In this enchanting classic—beloved by filmmakers like Agnès Varda, Elaine May, and Woody Allen and remade in Hollywood as Paris When It Sizzles (1964)—Duvivier and longtime writing partner Henri Jeanson send up the timeless clash between comedy and drama while also parodying their own screenwriting habits. Two scriptwriters argue about the fate of Henrietta, a charming and gamine shopgirl. One favors a comical path for their heroine, who is overcome with sentimental love for a young photographer on Bastille Day. The other has a more thrilling and dastardly fate in mind for her. Among the film’s irresistible conceits is Hildegarde Knef as an oversexed circus bareback rider. —BAM/PFA
Born in Lille in 1896, Julien Duvivier was a stage actor and then production assistant on André Antoine’s films before starting as a director in 1919. His prolific career – over 60 films – only ended on his death in 1967. After twenty or so silent movies inspired from many different sources, he attained international recognition in the 1930′s with movies which have become classics of “poetic realism”, notably the sound remake of Poil de carotte (1932), La Belle équipe (1936) and Pépé le Moko (1937).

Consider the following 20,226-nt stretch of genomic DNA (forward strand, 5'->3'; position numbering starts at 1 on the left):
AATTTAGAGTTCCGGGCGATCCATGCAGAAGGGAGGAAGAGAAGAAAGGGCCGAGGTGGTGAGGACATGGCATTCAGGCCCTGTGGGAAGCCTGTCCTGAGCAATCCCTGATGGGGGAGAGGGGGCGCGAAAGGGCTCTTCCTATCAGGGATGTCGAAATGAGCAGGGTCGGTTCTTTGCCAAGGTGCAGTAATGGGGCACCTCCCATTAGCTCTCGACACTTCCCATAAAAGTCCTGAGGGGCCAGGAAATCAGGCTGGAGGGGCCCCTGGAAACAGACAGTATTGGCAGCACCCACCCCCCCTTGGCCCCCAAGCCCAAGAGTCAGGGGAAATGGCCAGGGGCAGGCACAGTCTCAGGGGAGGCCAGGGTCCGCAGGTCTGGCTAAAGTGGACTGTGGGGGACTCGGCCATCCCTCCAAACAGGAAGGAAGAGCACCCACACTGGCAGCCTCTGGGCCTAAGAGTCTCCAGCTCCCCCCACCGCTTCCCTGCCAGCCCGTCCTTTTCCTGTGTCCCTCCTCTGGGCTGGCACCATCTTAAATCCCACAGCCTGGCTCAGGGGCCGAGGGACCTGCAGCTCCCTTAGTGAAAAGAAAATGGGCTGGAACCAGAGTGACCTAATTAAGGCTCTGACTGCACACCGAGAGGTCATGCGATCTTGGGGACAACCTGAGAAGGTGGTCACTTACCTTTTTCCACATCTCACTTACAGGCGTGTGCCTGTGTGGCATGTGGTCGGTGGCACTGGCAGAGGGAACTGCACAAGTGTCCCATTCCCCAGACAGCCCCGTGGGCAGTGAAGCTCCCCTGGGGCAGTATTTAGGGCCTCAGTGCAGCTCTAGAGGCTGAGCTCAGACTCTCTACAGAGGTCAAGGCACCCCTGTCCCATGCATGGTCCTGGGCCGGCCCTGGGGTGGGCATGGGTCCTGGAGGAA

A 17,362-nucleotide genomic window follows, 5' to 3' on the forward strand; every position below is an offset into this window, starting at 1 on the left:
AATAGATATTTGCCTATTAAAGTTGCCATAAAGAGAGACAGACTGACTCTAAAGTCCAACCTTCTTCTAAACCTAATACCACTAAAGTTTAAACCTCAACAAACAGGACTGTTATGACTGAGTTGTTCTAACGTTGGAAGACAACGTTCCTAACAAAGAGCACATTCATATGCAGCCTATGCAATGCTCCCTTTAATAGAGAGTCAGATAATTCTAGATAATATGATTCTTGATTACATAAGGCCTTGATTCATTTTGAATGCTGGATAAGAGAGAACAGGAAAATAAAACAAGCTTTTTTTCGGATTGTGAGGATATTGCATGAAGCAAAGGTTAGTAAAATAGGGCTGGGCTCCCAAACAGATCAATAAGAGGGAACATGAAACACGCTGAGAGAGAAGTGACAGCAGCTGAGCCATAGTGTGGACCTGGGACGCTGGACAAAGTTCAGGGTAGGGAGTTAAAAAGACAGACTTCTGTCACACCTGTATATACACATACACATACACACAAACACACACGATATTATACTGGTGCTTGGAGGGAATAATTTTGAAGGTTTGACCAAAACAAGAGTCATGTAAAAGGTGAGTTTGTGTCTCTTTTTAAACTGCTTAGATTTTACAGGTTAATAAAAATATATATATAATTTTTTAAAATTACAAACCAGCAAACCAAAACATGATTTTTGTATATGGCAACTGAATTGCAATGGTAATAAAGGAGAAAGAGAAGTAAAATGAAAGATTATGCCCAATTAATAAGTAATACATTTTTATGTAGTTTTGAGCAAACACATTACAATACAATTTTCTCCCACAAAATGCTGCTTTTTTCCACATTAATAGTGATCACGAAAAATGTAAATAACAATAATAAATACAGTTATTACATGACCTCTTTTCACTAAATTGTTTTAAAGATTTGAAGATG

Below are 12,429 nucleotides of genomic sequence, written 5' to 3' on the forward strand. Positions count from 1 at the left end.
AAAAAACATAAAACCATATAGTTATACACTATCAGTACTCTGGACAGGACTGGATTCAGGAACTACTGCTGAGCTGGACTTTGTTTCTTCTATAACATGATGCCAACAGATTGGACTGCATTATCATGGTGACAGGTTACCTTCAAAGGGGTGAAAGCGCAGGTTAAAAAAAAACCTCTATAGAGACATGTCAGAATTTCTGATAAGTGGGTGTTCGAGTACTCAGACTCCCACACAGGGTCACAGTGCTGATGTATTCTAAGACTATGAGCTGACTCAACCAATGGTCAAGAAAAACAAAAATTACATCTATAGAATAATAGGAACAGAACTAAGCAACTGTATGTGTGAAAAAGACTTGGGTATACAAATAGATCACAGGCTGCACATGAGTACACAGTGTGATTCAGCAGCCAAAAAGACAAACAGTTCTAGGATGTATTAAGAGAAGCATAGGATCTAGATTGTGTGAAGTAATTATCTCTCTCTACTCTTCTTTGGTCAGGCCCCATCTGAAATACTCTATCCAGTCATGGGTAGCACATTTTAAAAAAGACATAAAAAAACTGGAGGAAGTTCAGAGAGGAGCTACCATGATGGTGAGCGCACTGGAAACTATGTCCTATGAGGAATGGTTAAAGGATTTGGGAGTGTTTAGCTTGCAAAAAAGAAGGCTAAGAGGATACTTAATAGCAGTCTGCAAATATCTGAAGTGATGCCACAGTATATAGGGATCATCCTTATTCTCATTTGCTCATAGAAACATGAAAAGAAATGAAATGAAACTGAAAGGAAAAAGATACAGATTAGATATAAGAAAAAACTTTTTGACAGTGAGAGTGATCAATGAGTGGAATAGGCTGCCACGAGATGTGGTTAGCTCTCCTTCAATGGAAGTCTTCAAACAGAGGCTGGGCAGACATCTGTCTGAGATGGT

After exile in Hollywood during the war, he returned to France in 1946 but failed to regain his former critical standing, despite such remarkable films as Panique (1947), Voici le temps des assassins (1956) and Pot Bouille (1957). He enjoyed international succes with The Little World of Don Camillo (1951). —Octuor de France